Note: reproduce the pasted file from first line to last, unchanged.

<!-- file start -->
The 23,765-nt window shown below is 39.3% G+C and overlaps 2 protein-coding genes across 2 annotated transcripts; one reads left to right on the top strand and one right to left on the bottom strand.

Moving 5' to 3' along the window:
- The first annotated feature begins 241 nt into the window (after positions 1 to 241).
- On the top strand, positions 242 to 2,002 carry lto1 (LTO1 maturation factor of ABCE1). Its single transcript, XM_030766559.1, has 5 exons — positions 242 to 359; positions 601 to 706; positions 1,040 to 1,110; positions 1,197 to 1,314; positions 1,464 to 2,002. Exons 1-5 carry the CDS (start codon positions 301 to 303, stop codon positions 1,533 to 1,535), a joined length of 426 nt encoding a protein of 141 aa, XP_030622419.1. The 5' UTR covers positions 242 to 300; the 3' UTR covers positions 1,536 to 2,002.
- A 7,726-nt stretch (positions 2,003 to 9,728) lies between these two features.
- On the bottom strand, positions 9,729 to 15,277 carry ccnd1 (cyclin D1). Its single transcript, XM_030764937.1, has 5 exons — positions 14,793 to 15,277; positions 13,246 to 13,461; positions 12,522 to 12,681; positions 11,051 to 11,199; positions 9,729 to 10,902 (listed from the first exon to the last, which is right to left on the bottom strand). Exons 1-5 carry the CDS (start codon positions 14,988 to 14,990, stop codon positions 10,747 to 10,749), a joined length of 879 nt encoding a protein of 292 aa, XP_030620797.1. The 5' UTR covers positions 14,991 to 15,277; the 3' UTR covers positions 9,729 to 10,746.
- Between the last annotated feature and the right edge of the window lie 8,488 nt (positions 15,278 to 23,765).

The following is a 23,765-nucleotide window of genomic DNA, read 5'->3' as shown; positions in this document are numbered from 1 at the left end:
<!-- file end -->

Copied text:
The 23,765-nt window shown below is 39.3% G+C and overlaps 2 protein-coding genes across 2 annotated transcripts; one reads left to right on the top strand and one right to left on the bottom strand.

Moving 5' to 3' along the window:
- The first annotated feature begins 241 nt into the window (after positions 1 to 241).
- On the top strand, positions 242 to 2,002 carry lto1 (LTO1 maturation factor of ABCE1). Its single transcript, XM_030766559.1, has 5 exons — positions 242 to 359; positions 601 to 706; positions 1,040 to 1,110; positions 1,197 to 1,314; positions 1,464 to 2,002. Exons 1-5 carry the CDS (start codon positions 301 to 303, stop codon positions 1,533 to 1,535), a joined length of 426 nt encoding a protein of 141 aa, XP_030622419.1. The 5' UTR covers positions 242 to 300; the 3' UTR covers positions 1,536 to 2,002.
- A 7,726-nt stretch (positions 2,003 to 9,728) lies between these two features.
- On the bottom strand, positions 9,729 to 15,277 carry ccnd1 (cyclin D1). Its single transcript, XM_030764937.1, has 5 exons — positions 14,793 to 15,277; positions 13,246 to 13,461; positions 12,522 to 12,681; positions 11,051 to 11,199; positions 9,729 to 10,902 (listed from the first exon to the last, which is right to left on the bottom strand). Exons 1-5 carry the CDS (start codon positions 14,988 to 14,990, stop codon positions 10,747 to 10,749), a joined length of 879 nt encoding a protein of 292 aa, XP_030620797.1. The 5' UTR covers positions 14,991 to 15,277; the 3' UTR covers positions 9,729 to 10,746.
- Between the last annotated feature and the right edge of the window lie 8,488 nt (positions 15,278 to 23,765).

The following is a 23,765-nucleotide window of genomic DNA, read 5'->3' as shown; positions in this document are numbered from 1 at the left end: